“For light-colored brick, we introduced 600 Detergent in 1956. Shortly thereafter came Vana Trol for brick that’s prone to vanadium staining. Then came a line of even more specialized stain removers – Ferrous Stain Remover for rust stains, 800 Stain Remover for vanadium and manganese staining, and White Scum Remover for tenacious surface and subsurface staining caused by residues of Portland cement. Prior to these products, the notion of proprietary cleaners for newly erected masonry was unknown. That was the first industry that Process Solvent pioneered.”

In the 1960s, 70s and 80s, architectural concrete masonry units (CMU) came onto the scene. In this case, the challenge was to remove excess Portland cement mortar from masonry units based on Portland cement. How do you isolate one from the other?

Vana Trol before and after
In the 1950s, PROSOCO began developing additional cleaners for specific types of substrates and stains. Vana Trol was developed to clean substrates prone to vanadium staining.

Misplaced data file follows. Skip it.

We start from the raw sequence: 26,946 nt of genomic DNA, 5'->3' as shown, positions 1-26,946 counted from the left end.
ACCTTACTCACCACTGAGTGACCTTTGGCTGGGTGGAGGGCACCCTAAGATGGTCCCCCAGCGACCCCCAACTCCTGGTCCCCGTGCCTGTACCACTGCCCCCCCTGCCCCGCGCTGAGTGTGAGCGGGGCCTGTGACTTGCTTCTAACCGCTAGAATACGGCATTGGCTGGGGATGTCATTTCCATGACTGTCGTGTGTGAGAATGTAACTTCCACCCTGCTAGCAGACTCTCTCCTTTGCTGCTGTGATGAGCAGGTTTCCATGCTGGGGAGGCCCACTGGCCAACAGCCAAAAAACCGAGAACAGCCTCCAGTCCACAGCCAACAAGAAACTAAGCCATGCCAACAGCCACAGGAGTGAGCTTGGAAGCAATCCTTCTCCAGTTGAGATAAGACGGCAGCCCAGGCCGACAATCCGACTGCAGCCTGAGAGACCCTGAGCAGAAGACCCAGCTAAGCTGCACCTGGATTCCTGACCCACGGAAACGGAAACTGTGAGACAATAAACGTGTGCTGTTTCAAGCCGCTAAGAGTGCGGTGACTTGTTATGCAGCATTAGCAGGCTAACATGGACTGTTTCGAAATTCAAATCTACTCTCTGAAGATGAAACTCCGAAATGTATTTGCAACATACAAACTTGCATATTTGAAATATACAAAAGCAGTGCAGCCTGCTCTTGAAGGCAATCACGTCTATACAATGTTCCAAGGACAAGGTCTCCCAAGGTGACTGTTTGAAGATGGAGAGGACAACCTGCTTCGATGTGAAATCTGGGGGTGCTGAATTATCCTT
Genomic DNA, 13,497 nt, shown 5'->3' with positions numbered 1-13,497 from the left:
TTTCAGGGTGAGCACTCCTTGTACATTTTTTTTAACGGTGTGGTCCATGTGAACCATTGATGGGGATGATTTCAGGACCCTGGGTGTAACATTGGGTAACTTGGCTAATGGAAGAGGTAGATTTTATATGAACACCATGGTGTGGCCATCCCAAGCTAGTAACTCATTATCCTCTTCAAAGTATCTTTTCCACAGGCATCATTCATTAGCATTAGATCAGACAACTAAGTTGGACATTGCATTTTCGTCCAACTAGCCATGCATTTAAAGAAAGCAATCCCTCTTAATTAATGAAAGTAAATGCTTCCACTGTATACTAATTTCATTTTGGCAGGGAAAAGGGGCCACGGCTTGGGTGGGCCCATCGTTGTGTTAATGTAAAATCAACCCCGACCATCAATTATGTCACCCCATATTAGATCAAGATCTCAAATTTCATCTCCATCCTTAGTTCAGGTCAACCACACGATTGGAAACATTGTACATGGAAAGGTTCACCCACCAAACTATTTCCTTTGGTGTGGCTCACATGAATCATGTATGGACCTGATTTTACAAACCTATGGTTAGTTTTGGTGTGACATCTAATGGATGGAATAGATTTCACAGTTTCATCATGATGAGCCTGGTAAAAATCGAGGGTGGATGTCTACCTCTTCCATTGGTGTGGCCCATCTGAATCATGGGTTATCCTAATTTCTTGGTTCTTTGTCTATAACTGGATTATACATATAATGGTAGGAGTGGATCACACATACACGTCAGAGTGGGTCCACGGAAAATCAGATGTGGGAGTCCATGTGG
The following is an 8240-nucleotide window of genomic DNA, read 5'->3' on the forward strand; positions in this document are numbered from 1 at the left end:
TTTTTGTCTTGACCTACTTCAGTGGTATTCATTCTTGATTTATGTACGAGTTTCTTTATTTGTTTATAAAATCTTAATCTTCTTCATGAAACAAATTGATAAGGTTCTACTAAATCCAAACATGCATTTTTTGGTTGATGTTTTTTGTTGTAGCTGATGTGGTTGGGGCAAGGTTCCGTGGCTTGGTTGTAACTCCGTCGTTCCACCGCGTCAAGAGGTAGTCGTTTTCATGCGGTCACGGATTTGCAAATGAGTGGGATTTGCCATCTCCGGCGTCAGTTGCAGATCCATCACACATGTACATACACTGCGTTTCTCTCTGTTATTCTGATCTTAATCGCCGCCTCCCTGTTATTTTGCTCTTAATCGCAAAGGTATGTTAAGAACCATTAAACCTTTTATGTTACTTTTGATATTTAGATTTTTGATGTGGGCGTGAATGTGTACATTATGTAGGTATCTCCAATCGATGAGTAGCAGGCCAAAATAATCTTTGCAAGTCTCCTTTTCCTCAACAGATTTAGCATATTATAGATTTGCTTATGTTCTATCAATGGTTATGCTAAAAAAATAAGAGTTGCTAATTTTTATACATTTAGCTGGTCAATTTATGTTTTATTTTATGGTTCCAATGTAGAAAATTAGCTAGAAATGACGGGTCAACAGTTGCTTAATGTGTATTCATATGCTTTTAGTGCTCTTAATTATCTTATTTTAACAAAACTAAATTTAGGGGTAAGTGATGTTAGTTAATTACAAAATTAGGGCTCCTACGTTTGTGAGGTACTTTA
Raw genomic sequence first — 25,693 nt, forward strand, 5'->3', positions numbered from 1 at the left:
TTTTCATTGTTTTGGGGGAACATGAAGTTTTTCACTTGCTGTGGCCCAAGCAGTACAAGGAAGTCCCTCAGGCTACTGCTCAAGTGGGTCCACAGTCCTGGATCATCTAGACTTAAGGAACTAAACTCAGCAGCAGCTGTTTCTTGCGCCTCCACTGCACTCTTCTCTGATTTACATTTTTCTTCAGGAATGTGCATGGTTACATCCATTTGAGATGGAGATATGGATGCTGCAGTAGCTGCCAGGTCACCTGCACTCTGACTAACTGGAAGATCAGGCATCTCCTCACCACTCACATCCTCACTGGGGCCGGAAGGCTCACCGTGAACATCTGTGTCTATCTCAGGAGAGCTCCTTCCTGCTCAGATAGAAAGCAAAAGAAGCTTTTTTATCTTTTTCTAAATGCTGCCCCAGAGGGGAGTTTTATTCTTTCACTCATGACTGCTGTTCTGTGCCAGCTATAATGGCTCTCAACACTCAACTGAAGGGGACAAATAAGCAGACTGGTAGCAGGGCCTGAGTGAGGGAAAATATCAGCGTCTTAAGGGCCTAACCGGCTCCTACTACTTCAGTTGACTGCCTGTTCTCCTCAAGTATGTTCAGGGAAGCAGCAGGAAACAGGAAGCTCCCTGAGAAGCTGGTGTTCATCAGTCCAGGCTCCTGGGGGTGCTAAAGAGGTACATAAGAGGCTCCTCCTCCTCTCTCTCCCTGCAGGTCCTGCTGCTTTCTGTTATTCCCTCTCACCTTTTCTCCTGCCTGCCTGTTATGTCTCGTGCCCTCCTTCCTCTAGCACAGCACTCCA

“It requires a better understanding of the different wetting characteristics of excess mortar smears versus the cured concrete block. That challenge gave birth to a series of new formulations tailored to the specific demands of cleaning new masonry constructed with colored, architectural CMU.”

Natural stone, often used alongside clay brick or CMU, presented another cleaning challenge.

“Each natural stone is its own animal,” Boyer said. “Understanding the chemical sensitivity of each stone type, eliminating what may do harm and focusing on what benefits you can impart with proper wetting and proper rinsing characteristics at the lowest possible chemical concentration, gave birth to other cleaners.”

What about manufactured stone, which Boyer calls the “wild west” in terms of chemical vulnerability. How do you clean unwanted stains from this substrate without removing applied coloring?

“With thin manufactured stone veneers, the first test of vulnerability we do on samples submitted to PROSOCO’s laboratory uses a baby wipe to see how much of the coloring comes off. It should be one of the most controlled, gentle cleansers you could use. The one you use on your babies.

Many manufactured stones, more than the industry may care to hear, are vulnerable to removing color with a baby wipe. How do you clean that in a construction setting? It’s challenging. That’s the kind of approach we take to developing different cleaners for different substrates.”